uint32_t mclk   = MAP_CS_getMCLK();
        uint32_t smclk  = MAP_CS_getSMCLK();
        uint32_t hsmclk = MAP_CS_getHSMCLK();
        uint32_t bclk   = MAP_CS_getBCLK();
  10. Like
    bluehash reacted to nickds1 in Easy way to monitor peak stack usage...   
    I needed a way to see how much of my C++ stack was being consumed in my MSP application - the traditional way is to "poison" the stack with a known pattern, and then to see how much of it gets burnt away.
    So I wrote the following - hope folk find it useful:
    The following code allows you to simply do this and to check at any point how much of the pre-allocated stack was consumed during peak usage, i.e. how close your app got to the bottom of the stack, or indeed, whether it over-ran. The TI CCS documentation is completely wrong in the names it gives for the global symbols that define the size and start of the stack - needs to be updated,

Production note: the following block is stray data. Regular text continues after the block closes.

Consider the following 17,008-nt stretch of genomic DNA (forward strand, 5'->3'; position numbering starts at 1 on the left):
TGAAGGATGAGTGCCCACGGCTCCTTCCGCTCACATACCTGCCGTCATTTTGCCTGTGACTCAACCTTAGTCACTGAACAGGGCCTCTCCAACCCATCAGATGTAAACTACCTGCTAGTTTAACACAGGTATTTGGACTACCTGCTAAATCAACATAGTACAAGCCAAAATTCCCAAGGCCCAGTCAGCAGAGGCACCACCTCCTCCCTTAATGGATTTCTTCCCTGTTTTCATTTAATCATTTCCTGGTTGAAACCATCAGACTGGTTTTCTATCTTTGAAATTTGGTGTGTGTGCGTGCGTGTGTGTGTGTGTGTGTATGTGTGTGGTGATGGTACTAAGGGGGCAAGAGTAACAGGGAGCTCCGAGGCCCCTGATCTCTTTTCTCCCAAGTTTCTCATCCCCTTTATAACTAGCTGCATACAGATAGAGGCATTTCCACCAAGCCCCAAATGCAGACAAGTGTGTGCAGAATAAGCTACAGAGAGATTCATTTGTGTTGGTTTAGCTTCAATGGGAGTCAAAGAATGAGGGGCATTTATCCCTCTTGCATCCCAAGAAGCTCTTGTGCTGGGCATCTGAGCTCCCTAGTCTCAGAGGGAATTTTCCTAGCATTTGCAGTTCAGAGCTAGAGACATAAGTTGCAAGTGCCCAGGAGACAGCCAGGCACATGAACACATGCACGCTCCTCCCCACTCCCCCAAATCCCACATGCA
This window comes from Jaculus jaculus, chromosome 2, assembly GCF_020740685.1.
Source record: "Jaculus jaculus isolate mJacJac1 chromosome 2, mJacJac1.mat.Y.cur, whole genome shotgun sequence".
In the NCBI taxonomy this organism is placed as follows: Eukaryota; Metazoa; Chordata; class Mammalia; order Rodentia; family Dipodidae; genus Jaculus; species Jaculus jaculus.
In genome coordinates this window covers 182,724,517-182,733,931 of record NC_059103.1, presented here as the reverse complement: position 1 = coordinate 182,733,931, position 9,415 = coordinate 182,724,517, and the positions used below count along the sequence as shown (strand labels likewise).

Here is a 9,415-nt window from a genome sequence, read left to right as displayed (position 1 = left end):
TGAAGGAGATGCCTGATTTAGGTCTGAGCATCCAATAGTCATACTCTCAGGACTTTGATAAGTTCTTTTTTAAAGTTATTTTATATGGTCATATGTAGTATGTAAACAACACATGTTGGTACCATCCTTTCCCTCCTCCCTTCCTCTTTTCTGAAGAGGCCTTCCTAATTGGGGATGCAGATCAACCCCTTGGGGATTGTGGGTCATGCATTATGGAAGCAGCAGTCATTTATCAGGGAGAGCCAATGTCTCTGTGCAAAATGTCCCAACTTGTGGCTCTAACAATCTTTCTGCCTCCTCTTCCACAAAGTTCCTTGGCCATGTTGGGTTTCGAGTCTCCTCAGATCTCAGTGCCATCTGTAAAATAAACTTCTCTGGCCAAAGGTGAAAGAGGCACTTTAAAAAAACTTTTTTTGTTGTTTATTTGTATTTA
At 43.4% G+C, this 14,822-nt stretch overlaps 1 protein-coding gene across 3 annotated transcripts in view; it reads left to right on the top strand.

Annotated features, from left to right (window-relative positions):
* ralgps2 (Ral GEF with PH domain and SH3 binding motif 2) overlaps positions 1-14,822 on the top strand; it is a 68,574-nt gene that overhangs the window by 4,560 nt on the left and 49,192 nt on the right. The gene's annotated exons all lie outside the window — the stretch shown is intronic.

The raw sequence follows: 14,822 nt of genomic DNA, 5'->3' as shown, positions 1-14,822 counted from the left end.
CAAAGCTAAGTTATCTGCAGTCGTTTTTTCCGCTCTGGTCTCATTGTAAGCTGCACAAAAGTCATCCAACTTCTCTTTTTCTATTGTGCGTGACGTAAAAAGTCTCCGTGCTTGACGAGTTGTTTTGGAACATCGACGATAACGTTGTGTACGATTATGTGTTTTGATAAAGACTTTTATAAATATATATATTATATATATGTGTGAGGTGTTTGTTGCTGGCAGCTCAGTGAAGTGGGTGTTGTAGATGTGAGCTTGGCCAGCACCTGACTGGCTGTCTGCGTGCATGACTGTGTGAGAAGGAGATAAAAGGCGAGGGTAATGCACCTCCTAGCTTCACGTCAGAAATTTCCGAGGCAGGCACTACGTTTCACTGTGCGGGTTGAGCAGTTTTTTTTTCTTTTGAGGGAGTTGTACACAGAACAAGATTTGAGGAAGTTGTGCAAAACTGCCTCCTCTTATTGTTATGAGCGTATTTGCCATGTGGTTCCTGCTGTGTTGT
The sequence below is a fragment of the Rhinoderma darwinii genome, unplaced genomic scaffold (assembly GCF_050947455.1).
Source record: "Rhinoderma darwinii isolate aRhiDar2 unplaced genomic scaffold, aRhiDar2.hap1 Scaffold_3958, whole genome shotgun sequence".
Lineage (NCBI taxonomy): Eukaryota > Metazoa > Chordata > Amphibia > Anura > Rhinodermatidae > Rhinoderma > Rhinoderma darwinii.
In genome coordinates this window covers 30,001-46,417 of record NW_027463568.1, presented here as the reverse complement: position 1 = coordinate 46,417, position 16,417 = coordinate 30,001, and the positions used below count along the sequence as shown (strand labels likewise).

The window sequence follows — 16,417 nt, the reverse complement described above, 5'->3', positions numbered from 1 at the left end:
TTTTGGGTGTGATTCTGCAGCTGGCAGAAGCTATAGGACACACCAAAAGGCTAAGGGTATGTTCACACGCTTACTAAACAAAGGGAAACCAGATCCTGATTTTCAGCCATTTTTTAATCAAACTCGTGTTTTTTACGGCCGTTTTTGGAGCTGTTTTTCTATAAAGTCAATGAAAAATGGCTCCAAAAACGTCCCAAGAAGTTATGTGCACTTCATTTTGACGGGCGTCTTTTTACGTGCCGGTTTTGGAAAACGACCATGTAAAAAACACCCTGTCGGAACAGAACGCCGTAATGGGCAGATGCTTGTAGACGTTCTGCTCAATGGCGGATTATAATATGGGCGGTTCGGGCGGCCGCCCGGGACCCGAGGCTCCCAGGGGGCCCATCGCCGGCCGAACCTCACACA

Stick this code (or similar) wherever you want to report on/check stack usage <smallest number of byes left free on the stack since initialisation>/<configured size of the stack>.